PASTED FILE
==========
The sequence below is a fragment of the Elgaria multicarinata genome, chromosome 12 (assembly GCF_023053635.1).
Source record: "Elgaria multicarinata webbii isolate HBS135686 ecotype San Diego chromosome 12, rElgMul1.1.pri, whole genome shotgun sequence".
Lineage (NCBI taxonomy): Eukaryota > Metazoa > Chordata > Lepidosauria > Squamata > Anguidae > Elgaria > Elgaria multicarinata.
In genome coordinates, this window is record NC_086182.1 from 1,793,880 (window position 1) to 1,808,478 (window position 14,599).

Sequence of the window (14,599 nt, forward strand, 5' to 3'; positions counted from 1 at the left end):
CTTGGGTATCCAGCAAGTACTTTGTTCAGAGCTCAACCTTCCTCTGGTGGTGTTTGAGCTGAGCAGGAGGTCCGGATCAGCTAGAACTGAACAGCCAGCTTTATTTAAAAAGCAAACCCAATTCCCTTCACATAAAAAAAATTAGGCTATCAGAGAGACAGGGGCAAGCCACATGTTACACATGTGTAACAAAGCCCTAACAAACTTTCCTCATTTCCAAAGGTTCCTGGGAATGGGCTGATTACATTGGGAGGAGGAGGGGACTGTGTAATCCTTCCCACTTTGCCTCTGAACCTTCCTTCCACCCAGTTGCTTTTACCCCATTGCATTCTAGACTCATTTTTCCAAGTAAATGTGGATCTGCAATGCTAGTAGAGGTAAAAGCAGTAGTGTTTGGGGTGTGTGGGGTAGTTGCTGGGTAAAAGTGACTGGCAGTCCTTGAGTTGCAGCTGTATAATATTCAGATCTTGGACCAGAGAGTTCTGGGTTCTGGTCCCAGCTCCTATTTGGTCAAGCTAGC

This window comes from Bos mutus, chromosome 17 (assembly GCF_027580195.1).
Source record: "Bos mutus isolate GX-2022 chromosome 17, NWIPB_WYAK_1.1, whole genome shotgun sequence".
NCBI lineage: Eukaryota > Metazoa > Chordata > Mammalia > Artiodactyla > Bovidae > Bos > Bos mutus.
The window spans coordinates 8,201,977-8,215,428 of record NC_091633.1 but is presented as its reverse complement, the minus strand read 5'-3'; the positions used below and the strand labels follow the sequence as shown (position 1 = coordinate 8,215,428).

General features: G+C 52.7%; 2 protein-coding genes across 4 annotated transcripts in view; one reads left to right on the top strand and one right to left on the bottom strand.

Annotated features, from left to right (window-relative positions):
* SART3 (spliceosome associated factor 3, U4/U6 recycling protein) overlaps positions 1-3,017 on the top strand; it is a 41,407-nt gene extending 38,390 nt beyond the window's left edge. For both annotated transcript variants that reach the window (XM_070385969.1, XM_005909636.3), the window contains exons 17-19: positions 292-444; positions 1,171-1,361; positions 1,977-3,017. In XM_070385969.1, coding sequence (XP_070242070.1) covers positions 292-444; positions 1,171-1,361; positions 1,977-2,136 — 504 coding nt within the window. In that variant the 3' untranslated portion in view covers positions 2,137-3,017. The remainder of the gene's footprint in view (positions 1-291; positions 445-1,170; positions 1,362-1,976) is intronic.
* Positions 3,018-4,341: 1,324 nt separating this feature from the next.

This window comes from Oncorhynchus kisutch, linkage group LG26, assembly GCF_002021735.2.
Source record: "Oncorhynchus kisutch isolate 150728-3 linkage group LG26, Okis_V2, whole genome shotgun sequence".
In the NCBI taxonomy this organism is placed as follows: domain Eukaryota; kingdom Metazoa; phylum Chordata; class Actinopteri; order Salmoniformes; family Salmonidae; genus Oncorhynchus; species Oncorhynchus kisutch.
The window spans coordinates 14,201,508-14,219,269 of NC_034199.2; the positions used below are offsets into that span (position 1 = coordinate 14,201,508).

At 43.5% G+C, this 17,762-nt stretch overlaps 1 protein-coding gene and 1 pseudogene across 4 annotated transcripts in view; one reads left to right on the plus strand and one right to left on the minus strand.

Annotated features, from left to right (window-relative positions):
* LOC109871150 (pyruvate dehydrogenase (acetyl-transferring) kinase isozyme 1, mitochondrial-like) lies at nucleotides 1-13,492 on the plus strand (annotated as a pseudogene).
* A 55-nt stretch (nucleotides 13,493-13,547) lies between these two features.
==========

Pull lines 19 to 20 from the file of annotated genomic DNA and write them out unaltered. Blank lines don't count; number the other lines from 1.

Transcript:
At 43.5% G+C, this 17,762-nt stretch overlaps 1 protein-coding gene and 1 pseudogene across 4 annotated transcripts in view; one reads left to right on the plus strand and one right to left on the minus strand.

Annotated features, from left to right (window-relative positions):